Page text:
SUDDENLY Britain looks a lot less attractive as a home for international investors. The Conservative party under Theresa May gambled on a snap election to deliver a “mandate for Brexit”. It unveiled a muddled manifesto that alienated voters and was out-campaigned by the veteran left-winger Jeremy Corbyn. The party lost its overall majority and will now be propped up by the very odd ducks in Ulster’s Democratic Unionist party.
The markets reacted less severely than might have been expected. That seems to be based on the view that a “soft Brexit” looks more likely. But it is far from clear that this is the case. David Davis, Britain’s Brexit minister, seems to be ploughing ahead with plans to leave the single market and the Labour leadership is unlikely to oppose this.
Moody’s, the credit rating agency, outlined the two forces pulling markets in different directions
Overall, we believe that the election outcome will hamper Brexit negotiations and increase fiscal risks, and therefore be negative for the UK’s credit profile. However, the Conservative Party’s reduced share of the vote may indicate a higher likelihood that a ‘softer’ form of Brexit might now be pursued, involving compromises with the EU that Ms May would not have countenanced previously, and which would be positive.
It will take time for the pattern to become clear. While Mrs May is incredibly weakened, the Conservative party does not want to face another election, which it might lose; changing prime ministers in the middle of the Brexit negotiations (while the clock is ticking) also looks destabilising.
The result is that investors face the choice between a weak and wobbly Tory government and a Labour administration which plans to raise taxes on corporate profits, executive pay, and financial transactions (the IFS described it as the biggest-ever peacetime tax hike), as well as nationalise key industries.
All this at a time when the UK economy is slowing under the impact of a squeeze on real wages caused by the fall in the pound (which weakened in the aftermath of the Bexit vote). A loss of business confidence is the last thing it needs. But a survey by the Institute of Directors found a remarkable negative swing of 34 percentage points in business confidence in the wake of the election result (pessimists outnumber optimists by 37 points) while the head of the Confederation of British Industry said there was a risk that business could cut back on investment.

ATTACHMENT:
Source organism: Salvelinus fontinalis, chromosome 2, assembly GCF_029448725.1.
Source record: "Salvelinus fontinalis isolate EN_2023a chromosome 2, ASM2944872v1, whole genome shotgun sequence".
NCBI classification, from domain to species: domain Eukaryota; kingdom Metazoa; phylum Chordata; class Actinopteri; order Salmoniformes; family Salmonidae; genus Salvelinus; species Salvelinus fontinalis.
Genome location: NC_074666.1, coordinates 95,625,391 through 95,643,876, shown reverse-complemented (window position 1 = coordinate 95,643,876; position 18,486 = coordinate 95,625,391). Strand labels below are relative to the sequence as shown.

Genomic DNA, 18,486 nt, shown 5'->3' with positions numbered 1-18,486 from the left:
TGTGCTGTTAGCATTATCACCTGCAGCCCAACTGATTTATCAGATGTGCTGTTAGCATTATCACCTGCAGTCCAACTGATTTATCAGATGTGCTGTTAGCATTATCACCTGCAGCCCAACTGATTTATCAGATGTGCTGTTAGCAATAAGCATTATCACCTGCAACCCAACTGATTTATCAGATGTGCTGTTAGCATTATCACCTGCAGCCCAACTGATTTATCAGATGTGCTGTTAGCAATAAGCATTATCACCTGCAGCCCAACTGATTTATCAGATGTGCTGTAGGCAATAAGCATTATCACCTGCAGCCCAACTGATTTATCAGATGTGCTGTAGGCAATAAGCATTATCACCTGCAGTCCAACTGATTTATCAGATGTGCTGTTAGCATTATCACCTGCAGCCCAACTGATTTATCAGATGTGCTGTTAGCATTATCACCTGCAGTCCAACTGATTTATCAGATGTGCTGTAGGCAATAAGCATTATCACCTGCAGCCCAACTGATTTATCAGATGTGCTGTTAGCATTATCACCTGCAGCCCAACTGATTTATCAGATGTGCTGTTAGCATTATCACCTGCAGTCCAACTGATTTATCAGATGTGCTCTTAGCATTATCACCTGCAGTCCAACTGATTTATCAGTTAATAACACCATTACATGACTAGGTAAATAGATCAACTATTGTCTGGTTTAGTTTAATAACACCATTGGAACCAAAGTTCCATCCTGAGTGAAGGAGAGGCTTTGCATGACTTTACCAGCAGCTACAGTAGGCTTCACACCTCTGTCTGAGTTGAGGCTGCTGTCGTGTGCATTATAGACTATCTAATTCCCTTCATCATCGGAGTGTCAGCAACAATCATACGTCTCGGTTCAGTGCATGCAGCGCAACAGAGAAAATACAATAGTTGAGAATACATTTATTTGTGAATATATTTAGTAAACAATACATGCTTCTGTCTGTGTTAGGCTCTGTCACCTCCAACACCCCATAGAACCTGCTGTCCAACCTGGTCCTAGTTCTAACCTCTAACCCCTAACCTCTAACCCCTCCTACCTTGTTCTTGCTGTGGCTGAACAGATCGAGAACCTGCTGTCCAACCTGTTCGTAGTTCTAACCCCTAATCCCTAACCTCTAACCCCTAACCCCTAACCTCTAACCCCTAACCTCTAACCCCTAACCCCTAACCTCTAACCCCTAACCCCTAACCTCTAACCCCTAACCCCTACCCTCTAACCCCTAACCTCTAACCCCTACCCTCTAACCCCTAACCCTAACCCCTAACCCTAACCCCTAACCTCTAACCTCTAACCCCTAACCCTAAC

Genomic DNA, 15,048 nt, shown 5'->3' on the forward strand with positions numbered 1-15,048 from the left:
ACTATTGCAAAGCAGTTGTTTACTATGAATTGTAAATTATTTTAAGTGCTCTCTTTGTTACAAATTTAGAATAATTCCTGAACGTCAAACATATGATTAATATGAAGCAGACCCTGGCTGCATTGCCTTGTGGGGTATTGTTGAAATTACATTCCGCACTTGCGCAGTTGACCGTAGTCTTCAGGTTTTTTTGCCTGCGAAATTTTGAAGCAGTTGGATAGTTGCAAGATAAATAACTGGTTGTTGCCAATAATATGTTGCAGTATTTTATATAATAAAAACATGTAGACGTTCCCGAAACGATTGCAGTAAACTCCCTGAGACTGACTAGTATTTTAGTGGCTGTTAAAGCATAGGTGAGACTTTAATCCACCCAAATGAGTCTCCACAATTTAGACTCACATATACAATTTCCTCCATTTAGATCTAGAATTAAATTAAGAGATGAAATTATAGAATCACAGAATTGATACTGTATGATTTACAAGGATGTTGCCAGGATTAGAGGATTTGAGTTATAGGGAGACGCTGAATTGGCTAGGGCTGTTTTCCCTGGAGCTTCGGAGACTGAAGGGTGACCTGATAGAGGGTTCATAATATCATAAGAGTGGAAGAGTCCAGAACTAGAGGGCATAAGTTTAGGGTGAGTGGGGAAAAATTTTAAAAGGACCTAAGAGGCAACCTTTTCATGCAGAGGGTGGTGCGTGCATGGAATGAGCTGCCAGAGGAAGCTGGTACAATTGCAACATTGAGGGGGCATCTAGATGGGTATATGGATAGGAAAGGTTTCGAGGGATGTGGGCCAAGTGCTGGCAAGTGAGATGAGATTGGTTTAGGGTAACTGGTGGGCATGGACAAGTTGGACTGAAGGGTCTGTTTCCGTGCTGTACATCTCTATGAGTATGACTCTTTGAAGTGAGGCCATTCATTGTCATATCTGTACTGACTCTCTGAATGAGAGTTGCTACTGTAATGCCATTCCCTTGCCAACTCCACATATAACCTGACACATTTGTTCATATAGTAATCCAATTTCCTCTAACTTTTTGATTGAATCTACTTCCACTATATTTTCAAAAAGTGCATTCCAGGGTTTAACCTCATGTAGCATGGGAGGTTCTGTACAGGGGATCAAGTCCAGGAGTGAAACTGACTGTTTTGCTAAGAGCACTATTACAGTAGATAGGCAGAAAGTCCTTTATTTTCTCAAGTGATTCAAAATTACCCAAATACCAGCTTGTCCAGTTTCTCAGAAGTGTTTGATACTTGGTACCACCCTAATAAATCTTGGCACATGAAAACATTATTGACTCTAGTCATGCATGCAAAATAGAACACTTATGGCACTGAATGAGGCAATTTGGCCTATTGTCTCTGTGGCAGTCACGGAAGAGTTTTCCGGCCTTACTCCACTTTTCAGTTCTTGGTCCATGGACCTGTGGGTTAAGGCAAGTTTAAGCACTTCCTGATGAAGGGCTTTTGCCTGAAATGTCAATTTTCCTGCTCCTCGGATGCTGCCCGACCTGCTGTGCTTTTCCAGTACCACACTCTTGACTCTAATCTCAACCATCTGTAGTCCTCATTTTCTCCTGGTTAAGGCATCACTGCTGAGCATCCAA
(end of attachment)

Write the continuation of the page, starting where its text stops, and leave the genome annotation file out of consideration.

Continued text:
An economist for S&P, another rating agency, said that
In terms of the outlook for growth, it’s clear that things are not going in the right direction. This latest bit of instability can only weaken the business environment and consumer confidence
If the economy weakens further, that will undermine the government’s position. If the government fails to achieve the Brexit voters want (and it promised all the benefits of EU membership with none of the costs), that will also hit its popularity. There is also a hard core of Brexiteers among backbench MPs who will resist any softening of Brexit terms. Perhaps the government will limp on for two years. But there is a real chance Mr Corbyn will be in power by the end of 2019.
John-Paul Smith, a strategist at Ecstrat, put things very starkly.
The UK election is a seismic event along the lines of Mrs Thatcher’s victory in 1979, as it represents the polarisation of British politics into nationalist and redistributionist extremes which are likely to prove toxic for the UK economy and sterling over the coming decade. We can anticipate a steady shift away from the Liberal Governance Regime which has reinvigorated the UK economy over the past 38 years, towards a more State-Guided Regime, a scenario diametrically opposite to the one which was intended by the libertarian advocates of Brexit. Over the short term, the comparatively low valuation of sterling and UK equities may provide some stability, but on a longer-term perspective, direct and portfolio investors should factor a much weaker pound into their calculations, along with a fiscal regime which is much less favourable to the holders of capital. The UK with its propensity to run large current account deficits is almost uniquely reliant upon the kindness of strangers among the larger developed economies, so the repercussions of this shift are likely to be very severe indeed.
Others are bound to notice the shift. The cool Britiannia that welcomed foreign visitors and capital under Tony Blair may not exist any more.